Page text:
American WSE groups are divided over the use of violence. Some view terrorism and killing as essential tools for achieving their goals. Others are more commonly implicated in unplanned assaults and murders.80 Still others view violence as a potential threat to the movement’s growth and carefully restrict their activities to threats and intimidation.
Most successful American WSE terrorist attacks have been perpetrated by lone attackers, though several disrupted plots have involved small cells.81 The groups most closely associated with these plots include AWD, its offshoots, and The Base. Skinhead groups are behind murders and assaults, generally motivated by race, ethnicity, religion, or other identity. Casual violence remains an important element of their subculture.82
Some WSE groups seek out confrontation at rallies and demonstrations, with the intention of engaging in street brawls. Violence at such events can originate with not only WSE groups but also their opponents, whether anti-fascist protesters or other opposition groups.83 It can frequently (though not always) be difficult to discern who instigated a fight and who engaged in legitimate self-defense. Some WSE groups that eschew most forms of violence do prepare for, and intentionally encourage or incite, street brawls. Street violence of this nature may be welcomed but not intentionally plotted beyond establishing conditions under which it is likely to occur. Multiple WSE groups notably arrived at the 2017 Unite the Right Rally anticipating and prepared for violence, armed with makeshift weapons and shields. These groups included the League of the South, one of whose leaders aggressively charged into a group of counter-protesters, and RAM, whose members were later convicted of conspiracy to riot for assaulting opposing protesters in Charlottesville and also during protests in Huntington Beach and Berkeley, California, in 2017. In those cases, RAM members trained for and anticipated violence before the protests and afterward openly celebrated their assaults on opposition activists.84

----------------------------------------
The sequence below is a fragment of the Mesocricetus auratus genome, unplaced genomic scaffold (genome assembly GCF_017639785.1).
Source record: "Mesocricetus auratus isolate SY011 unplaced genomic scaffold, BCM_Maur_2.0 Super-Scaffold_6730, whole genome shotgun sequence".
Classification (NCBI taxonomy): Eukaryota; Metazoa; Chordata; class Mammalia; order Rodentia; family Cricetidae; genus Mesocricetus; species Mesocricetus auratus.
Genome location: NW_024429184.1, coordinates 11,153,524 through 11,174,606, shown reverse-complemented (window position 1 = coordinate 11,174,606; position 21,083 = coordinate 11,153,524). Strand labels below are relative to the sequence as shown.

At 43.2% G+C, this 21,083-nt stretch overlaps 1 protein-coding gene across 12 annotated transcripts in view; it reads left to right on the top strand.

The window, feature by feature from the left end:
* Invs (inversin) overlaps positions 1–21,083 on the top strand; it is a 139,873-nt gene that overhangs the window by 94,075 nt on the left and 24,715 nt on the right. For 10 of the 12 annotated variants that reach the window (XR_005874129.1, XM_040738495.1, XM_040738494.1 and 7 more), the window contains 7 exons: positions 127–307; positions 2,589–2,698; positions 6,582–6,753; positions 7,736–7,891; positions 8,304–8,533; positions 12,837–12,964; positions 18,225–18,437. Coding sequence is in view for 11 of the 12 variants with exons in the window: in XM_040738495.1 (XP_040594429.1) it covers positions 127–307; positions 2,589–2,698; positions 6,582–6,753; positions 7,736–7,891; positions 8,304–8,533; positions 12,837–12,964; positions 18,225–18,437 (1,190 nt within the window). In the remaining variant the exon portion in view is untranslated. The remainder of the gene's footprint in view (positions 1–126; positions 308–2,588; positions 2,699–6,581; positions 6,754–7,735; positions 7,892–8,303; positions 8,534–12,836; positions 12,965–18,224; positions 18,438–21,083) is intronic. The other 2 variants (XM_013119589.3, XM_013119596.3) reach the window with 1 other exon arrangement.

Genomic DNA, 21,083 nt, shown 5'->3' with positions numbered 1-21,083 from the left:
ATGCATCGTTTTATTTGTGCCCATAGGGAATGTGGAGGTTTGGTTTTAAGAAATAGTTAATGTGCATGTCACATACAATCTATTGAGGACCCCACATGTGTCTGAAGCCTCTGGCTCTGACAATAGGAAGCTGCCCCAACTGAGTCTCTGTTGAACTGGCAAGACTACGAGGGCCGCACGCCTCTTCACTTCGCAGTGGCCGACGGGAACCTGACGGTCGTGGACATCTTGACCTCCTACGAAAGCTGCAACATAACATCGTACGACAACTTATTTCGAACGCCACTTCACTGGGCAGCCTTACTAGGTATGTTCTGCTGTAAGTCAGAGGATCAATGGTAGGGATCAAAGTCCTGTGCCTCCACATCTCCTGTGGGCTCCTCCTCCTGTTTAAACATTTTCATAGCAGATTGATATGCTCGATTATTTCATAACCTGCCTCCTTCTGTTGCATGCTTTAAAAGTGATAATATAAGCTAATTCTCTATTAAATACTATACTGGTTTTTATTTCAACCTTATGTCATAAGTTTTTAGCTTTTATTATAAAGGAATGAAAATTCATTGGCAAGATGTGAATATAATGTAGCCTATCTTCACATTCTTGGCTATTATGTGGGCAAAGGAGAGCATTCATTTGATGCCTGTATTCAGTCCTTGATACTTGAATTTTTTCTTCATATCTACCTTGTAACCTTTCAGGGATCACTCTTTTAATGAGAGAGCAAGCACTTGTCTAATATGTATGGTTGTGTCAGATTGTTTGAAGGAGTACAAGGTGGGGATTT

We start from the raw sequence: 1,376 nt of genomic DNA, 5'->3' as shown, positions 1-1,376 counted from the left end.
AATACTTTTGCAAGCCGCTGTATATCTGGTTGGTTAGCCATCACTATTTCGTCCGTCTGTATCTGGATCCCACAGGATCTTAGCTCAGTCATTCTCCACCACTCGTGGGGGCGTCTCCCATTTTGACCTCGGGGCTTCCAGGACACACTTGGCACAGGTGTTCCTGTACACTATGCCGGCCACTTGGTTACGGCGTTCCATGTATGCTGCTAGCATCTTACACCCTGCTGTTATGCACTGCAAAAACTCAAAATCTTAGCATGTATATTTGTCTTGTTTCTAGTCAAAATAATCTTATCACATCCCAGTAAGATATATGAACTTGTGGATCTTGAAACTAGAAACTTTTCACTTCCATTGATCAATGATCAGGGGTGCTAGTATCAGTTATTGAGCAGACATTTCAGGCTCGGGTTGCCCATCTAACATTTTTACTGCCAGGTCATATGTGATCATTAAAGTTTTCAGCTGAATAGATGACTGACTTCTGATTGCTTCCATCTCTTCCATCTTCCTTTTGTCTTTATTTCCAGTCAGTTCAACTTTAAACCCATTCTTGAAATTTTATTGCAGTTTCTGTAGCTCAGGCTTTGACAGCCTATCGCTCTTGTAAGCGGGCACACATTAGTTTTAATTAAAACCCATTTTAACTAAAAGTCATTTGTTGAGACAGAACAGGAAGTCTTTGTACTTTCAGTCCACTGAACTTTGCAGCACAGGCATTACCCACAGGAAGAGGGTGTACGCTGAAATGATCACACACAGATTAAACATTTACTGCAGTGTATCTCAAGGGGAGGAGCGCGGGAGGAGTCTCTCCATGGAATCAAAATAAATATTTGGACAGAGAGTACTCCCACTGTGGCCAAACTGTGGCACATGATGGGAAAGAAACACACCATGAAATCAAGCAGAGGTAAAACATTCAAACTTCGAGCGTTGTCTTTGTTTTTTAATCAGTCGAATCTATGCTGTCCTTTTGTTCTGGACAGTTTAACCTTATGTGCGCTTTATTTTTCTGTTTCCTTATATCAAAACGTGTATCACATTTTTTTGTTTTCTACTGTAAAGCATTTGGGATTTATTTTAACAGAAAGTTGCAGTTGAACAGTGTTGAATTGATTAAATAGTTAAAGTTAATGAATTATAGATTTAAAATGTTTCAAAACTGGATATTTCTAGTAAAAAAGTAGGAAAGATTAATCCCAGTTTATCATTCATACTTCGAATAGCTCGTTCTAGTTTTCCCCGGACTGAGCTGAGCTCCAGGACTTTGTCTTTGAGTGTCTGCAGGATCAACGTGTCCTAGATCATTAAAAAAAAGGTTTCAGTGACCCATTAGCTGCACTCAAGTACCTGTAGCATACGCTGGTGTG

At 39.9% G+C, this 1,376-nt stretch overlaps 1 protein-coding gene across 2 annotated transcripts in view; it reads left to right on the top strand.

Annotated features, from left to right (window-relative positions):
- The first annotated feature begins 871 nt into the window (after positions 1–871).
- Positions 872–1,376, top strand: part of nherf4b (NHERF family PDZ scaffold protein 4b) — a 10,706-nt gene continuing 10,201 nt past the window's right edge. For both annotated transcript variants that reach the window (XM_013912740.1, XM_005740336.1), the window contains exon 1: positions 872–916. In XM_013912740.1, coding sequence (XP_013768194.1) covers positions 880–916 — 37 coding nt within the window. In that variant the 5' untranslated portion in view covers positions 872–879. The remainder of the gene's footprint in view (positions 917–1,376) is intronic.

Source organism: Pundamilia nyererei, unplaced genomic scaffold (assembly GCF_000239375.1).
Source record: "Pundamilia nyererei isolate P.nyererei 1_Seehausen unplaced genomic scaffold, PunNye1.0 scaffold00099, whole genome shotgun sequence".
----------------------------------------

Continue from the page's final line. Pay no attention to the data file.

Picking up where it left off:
In addition to physical violence, WSE groups frequently use intimidation tactics, including property destruction and physical intimidation. Patriot Front has engaged in such “gray-area” behavior, as have the Loyal White Knights of the Ku Klux Klan. Accelerationists, typically associated with more extreme violence, have also engaged in this activity. Richard Tobin, an alleged member of The Base, was charged with coordinating the vandalism of synagogues in Michigan and Wisconsin via online platforms and encrypted communications with two members of The Base in the Great Lakes region.85